Balzan said there are among 40 calls by his paper for Mizzi and Schembri to resign, remarking that Caruana Galizia tried depicting him as though he was trying to defend the government.
When Schembri then called Balzan, the prime minister spoke to him.
The managing editor explains that when Schembri had called him he could not hear him because he was on a boat crossing from an island in France.
Balzan says that while it might sound as conspiracy, he believes that it was the security services that provided her with the logs.
"At the time I had checked and decided to call her bluff. I had denied to call happened. What was wrong in having a call with a chief of staff. I've spoken to various prime ministers and chief of staff in my career," he says.
Balzan says that they had a very bad relationship and would refuse to use her name.
Balzan says that at he feels a bit disturbed and offended at being asked this question. He adds that now he must reveal that I came here twice and gave testimony.
Judge Mallia asks about the call between Saviour Balzan and Keith Schembri in 2017.
Managing Editor of MaltaToday Saviour Balzan takes the witness stand.
Herrera leaves the witness stand.
Muscat had resigned as prime minister telling his fellow MPs that it was due to the arrest of his chief of staff, the arrest of a businessman involved in a prominent business, as well as other situations at the time, he replies to a question by the Chief Justice Emeritus.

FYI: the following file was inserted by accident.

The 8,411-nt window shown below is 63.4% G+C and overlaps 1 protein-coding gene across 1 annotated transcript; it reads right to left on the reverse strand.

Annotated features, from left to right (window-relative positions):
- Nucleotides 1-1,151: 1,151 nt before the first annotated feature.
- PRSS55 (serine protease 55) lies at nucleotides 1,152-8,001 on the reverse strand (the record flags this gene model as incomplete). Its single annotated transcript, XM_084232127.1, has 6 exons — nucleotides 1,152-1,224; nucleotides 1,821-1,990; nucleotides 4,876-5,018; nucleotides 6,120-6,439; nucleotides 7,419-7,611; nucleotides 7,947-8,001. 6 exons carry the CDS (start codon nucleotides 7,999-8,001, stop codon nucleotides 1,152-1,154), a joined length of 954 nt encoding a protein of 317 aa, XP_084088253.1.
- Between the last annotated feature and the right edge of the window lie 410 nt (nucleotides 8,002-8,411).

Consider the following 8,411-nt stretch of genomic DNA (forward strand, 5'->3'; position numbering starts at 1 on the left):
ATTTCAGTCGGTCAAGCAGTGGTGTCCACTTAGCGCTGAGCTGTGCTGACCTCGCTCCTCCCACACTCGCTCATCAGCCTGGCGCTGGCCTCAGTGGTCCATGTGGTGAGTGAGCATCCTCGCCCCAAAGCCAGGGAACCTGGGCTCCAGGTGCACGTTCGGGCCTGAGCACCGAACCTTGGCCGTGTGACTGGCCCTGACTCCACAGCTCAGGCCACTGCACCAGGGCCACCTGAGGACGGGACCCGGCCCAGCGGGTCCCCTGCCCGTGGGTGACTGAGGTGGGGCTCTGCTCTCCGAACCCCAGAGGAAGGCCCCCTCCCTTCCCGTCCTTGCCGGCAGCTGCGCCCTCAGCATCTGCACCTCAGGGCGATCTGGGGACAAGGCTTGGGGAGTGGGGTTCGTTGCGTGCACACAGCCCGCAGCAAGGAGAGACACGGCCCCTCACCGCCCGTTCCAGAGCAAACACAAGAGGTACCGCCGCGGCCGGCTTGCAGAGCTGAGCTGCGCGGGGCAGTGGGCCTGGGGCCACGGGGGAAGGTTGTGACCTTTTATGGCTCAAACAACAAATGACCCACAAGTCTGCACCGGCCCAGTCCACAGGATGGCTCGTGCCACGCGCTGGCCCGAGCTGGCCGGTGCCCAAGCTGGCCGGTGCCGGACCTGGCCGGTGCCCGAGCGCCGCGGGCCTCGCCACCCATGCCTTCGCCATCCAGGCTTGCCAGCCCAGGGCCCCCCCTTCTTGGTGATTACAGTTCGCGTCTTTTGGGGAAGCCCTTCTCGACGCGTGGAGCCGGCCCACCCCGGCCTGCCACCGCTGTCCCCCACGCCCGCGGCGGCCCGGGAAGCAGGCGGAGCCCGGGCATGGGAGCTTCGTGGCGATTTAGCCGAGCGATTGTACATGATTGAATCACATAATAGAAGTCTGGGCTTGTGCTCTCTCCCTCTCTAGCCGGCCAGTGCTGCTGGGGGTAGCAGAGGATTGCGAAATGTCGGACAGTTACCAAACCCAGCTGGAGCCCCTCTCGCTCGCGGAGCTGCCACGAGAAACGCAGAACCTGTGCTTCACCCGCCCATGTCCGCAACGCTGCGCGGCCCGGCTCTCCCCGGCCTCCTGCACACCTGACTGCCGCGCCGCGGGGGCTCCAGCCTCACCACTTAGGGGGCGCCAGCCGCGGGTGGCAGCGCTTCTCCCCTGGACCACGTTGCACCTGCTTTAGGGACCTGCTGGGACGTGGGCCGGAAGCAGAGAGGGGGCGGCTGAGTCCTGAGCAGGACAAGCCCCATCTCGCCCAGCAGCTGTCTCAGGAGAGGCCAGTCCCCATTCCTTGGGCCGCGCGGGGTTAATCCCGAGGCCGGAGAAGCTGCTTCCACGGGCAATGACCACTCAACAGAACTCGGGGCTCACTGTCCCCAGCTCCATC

"It is very wise to change it, in principle every party should have autonomy from influence," he replies.
Dr Azzopardi asks about state financing of political parties and whether he agrees to it.
Herrera says that they were not given any explanation.
Azzopardi refers to the witness' list drawn up by suspected hitman Vince Muscat (il-Kohhu) ahead of the pending trial on which he listed Joseph Muscat, Keith Schembri and Owen Bonnici.
Herrera: To be honest, I hadn't delved into it.
Azzopardi: Have you ever asked what was Schembri doing at Muscat's house on the eve of the former's arrest?
Herrera: We're treading on a tightrope. I can't delve in what was discussed in cabinet.
Azzopardi: Did the commissioner inform the members of cabinet about the allegations about corruption made by Yorgen Fenech while he was being interrogated?
The Police Commissioner and Police Inspector Keith Arnaud were present for the cabinet meeting. At some point, the AG also joined the meeting.
Herrera says that he did not receive any WhatsApp messages from Keith Schembri while that particular cabinet meeting was underway. He does not know about others.
"Usually when a prime minister walks out, the deputy prime minister would preside over the meeting. Am not sure whether Chris Fearne was already deputy prime minister at the time. But I'd assume that Fearne chaired the meeting," he replies.
Dr Azzopardi asks about the cabinet meeting on 28 November.
Theuma's request for presidential pardon never featured on cabinet's agenda.
Herrera says that Theuma's request was never discussed within cabinet. This was a decision taken by Muscat alone.
Dr Azzopardi asks about Melvin Theuma's request for presidential pardon and what was the difference from Fenech's request.
Herrera says that he got to know about the snap election on the day it was announced.
Herrera confirms that he would rather not have anything to do with such companies.